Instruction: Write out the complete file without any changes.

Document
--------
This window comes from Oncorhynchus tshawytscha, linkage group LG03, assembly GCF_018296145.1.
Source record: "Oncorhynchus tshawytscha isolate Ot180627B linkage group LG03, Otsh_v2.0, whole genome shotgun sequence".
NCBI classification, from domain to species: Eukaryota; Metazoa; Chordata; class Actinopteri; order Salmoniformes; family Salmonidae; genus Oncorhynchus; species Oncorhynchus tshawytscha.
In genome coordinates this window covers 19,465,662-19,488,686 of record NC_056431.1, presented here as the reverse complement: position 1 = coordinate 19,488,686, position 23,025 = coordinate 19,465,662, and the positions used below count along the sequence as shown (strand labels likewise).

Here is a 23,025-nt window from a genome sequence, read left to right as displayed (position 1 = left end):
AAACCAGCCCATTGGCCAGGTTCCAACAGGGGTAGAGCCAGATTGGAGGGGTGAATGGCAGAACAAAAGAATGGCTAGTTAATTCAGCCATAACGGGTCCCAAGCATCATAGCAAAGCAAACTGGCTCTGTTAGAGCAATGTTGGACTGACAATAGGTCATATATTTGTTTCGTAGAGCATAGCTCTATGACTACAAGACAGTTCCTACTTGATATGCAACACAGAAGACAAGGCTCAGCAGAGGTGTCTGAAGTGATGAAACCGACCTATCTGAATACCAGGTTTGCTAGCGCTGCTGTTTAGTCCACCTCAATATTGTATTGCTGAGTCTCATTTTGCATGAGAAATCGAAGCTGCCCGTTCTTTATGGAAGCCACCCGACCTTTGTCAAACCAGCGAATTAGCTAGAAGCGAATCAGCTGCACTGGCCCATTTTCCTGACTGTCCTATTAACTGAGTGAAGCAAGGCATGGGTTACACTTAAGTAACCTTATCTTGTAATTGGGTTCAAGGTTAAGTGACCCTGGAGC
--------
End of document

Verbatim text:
This window comes from Oncorhynchus tshawytscha, linkage group LG03, assembly GCF_018296145.1.
Source record: "Oncorhynchus tshawytscha isolate Ot180627B linkage group LG03, Otsh_v2.0, whole genome shotgun sequence".
NCBI classification, from domain to species: Eukaryota; Metazoa; Chordata; class Actinopteri; order Salmoniformes; family Salmonidae; genus Oncorhynchus; species Oncorhynchus tshawytscha.
In genome coordinates this window covers 19,465,662-19,488,686 of record NC_056431.1, presented here as the reverse complement: position 1 = coordinate 19,488,686, position 23,025 = coordinate 19,465,662, and the positions used below count along the sequence as shown (strand labels likewise).

Here is a 23,025-nt window from a genome sequence, read left to right as displayed (position 1 = left end):
AAACCAGCCCATTGGCCAGGTTCCAACAGGGGTAGAGCCAGATTGGAGGGGTGAATGGCAGAACAAAAGAATGGCTAGTTAATTCAGCCATAACGGGTCCCAAGCATCATAGCAAAGCAAACTGGCTCTGTTAGAGCAATGTTGGACTGACAATAGGTCATATATTTGTTTCGTAGAGCATAGCTCTATGACTACAAGACAGTTCCTACTTGATATGCAACACAGAAGACAAGGCTCAGCAGAGGTGTCTGAAGTGATGAAACCGACCTATCTGAATACCAGGTTTGCTAGCGCTGCTGTTTAGTCCACCTCAATATTGTATTGCTGAGTCTCATTTTGCATGAGAAATCGAAGCTGCCCGTTCTTTATGGAAGCCACCCGACCTTTGTCAAACCAGCGAATTAGCTAGAAGCGAATCAGCTGCACTGGCCCATTTTCCTGACTGTCCTATTAACTGAGTGAAGCAAGGCATGGGTTACACTTAAGTAACCTTATCTTGTAATTGGGTTCAAGGTTAAGTGACCCTGGAGC